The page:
Seeing Jesus coming towards him, John said, ‘Look, there is the lamb of God that takes away the sin of the world. This is the one I spoke of when I said: A man is coming after me who ranks before me because he existed before me. I did not know him myself, and yet it was to reveal him to Israel that I came baptising with water.’ John also declared, ‘I saw the Spirit coming down on him from heaven like a dove and resting on him. I did not know him myself, but he who sent me to baptise with water had said to me, “The man on whom you see the Spirit come down and rest is the one who is going to baptise with the Holy Spirit.” Yes, I have seen and I am the witness that he is the Chosen One of God.’
There are important moments in a person’s life which change the direction or character of that life. There are moments of choice and celebration or of destiny or tragedy, moments which change our lives into ‘befores’ and ‘afters’. The baptism of Christ is such a moment. It is a time when his identity is once again revealed and his commitment to his mission is chosen and celebrated after thirty years of hidden growth. He had matured. He had grown in wisdom and in obedience to the will of his Father.
At his baptism the vocation of Christ is revealed as that of the Suffering Servant. He is to be the Messiah that has been revealed in the Scriptures, the Suffering Servant foretold by Isaiah. Christ is to be both King and servant. He announces a kingdom yet he comes on earth to serve God and to lay down his life before and for his people. He is revealed as champion of the poor; preacher of justice and mercy; teacher of love and faithfulness and restorer of life to a people in thrall to sin and in slavery to death.
Each of us is grafted onto Christ through our own baptism. The common water of baptism ensures that we all share in the promises of Christ and of the Gospel. We remind ourselves of this fundamental sacrament and commitment when we sprinkle ourselves, or when we renew our vows or profess our faith and particularly in the rites of baptism itself and in the sprinkling of Holy Water at the funeral rites. We try to unfold our baptism in the course of our discipleship and to take the privileges and the responsibilities of the sacrament seriously in the context of the society we live in.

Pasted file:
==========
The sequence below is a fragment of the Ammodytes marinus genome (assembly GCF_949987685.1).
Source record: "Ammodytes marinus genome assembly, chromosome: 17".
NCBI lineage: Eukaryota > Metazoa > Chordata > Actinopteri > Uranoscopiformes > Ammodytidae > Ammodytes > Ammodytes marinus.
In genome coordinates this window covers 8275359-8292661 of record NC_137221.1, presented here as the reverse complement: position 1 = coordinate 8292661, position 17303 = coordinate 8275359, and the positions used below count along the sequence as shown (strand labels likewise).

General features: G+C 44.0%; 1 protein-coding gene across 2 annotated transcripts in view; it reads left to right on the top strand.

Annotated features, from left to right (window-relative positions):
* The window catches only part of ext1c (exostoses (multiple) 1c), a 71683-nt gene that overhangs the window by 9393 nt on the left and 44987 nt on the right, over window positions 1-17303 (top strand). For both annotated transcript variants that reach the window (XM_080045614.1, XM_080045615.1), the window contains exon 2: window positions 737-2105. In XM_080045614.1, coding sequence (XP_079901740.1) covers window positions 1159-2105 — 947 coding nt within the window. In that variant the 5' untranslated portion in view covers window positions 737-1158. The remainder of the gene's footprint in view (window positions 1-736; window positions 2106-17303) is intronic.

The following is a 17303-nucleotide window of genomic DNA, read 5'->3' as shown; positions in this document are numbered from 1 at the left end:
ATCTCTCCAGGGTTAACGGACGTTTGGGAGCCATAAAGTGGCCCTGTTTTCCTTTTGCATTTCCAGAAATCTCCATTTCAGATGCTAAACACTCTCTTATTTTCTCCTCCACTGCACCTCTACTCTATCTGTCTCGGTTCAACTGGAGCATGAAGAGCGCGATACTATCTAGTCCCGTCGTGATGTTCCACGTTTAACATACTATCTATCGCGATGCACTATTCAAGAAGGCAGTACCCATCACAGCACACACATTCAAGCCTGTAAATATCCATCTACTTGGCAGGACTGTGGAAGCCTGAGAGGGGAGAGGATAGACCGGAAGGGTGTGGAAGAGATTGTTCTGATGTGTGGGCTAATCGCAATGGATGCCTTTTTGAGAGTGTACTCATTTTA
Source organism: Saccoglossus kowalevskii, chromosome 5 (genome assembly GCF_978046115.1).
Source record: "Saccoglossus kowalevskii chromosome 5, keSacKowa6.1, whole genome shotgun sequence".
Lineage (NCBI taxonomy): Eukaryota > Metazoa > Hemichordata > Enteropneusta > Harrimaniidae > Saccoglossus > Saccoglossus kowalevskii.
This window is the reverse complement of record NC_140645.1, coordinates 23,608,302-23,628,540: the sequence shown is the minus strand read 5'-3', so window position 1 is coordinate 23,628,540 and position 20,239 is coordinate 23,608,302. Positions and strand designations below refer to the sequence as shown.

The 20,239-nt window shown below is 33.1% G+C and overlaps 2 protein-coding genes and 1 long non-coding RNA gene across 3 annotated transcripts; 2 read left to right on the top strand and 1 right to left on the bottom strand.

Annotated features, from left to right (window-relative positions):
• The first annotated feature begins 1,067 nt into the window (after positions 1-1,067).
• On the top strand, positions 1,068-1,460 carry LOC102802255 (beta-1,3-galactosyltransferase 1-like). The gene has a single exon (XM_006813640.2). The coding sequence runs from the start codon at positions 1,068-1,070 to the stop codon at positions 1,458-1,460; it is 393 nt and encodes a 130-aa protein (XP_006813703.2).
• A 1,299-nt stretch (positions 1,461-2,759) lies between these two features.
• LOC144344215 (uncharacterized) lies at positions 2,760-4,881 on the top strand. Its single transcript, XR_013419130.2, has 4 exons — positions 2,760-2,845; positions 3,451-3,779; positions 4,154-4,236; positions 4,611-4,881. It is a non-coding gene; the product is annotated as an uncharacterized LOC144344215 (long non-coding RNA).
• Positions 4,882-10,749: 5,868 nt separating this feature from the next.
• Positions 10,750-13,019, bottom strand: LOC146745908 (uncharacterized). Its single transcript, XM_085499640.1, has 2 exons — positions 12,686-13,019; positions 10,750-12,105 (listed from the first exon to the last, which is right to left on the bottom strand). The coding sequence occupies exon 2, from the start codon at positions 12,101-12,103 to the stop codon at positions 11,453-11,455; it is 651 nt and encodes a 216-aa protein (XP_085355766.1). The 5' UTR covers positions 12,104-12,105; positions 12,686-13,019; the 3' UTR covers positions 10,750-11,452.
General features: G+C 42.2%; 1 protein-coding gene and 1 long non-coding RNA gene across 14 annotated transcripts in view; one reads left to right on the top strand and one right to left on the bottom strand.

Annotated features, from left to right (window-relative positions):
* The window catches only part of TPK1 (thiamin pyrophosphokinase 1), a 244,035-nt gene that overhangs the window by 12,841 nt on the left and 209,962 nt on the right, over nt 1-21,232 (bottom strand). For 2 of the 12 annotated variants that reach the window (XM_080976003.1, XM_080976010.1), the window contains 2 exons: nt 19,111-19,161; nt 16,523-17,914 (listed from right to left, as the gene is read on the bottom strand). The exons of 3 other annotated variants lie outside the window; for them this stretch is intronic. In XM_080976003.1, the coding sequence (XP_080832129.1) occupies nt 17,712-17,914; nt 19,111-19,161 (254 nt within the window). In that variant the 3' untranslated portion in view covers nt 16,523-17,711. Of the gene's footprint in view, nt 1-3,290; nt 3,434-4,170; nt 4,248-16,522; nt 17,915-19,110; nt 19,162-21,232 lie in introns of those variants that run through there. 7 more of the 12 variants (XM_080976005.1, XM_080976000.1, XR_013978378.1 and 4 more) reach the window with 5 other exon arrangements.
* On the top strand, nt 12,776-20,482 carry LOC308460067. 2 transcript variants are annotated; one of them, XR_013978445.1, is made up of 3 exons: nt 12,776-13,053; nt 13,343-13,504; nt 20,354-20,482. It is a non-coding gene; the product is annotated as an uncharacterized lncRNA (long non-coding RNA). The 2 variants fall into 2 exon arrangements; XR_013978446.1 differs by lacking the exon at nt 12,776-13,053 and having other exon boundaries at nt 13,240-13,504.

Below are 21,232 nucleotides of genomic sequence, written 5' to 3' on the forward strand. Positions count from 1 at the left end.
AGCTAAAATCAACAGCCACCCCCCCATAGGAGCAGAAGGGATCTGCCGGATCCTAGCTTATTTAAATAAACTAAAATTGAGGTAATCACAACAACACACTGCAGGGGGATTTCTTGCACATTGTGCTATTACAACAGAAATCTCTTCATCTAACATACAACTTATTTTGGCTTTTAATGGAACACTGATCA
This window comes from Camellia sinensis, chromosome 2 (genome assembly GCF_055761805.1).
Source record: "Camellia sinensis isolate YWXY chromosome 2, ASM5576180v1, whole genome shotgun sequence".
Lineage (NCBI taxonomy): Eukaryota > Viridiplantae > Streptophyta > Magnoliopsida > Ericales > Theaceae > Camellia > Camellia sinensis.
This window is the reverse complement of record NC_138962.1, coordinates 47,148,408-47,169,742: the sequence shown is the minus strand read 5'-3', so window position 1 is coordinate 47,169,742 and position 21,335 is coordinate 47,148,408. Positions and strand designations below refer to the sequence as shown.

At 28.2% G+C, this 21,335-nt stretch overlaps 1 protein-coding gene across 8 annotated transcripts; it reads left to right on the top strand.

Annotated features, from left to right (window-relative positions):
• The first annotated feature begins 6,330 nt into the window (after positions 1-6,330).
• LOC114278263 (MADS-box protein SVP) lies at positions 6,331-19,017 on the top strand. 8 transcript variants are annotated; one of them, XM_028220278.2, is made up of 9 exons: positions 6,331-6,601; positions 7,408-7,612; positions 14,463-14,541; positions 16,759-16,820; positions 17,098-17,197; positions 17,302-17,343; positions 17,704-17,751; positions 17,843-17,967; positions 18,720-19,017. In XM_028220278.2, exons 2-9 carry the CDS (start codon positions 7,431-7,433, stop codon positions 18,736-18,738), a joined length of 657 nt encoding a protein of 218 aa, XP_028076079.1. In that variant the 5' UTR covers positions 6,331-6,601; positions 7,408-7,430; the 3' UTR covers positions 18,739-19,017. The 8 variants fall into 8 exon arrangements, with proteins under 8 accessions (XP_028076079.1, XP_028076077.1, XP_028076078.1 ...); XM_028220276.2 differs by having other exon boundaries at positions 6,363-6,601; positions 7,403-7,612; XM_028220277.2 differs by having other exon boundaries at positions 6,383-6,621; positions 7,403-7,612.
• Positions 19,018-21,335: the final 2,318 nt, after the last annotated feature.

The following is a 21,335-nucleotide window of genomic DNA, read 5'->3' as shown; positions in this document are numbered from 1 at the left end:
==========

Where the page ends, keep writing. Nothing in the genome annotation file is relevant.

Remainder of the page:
The call of Christ invites us to renew our own free choice and to decide our mission once again. The commitment of marriage or of priestly life are not chosen just once and then forgotten except on anniversaries. The hard decisions and choices have to be renewed by most people over and over again in the decisions we make and in the way we behave day to day. To love God is to keep the commandments and to know God’s favour is to be true to our freely-chosen commitments and promises. There is no point in professing faith and living otherwise.
True Christian love requires commitment and humility. It requires suffering sometimes and the taking of the path of service. It requires abandoning all that is not in accord with the commandments and the teaching of the Scriptures. It challenges us to the constant renewal of a freely-chosen commitment to follow Christ so that we too may one day hear the call of our common Father, ‘This is my beloved one in whom I am well pleased’.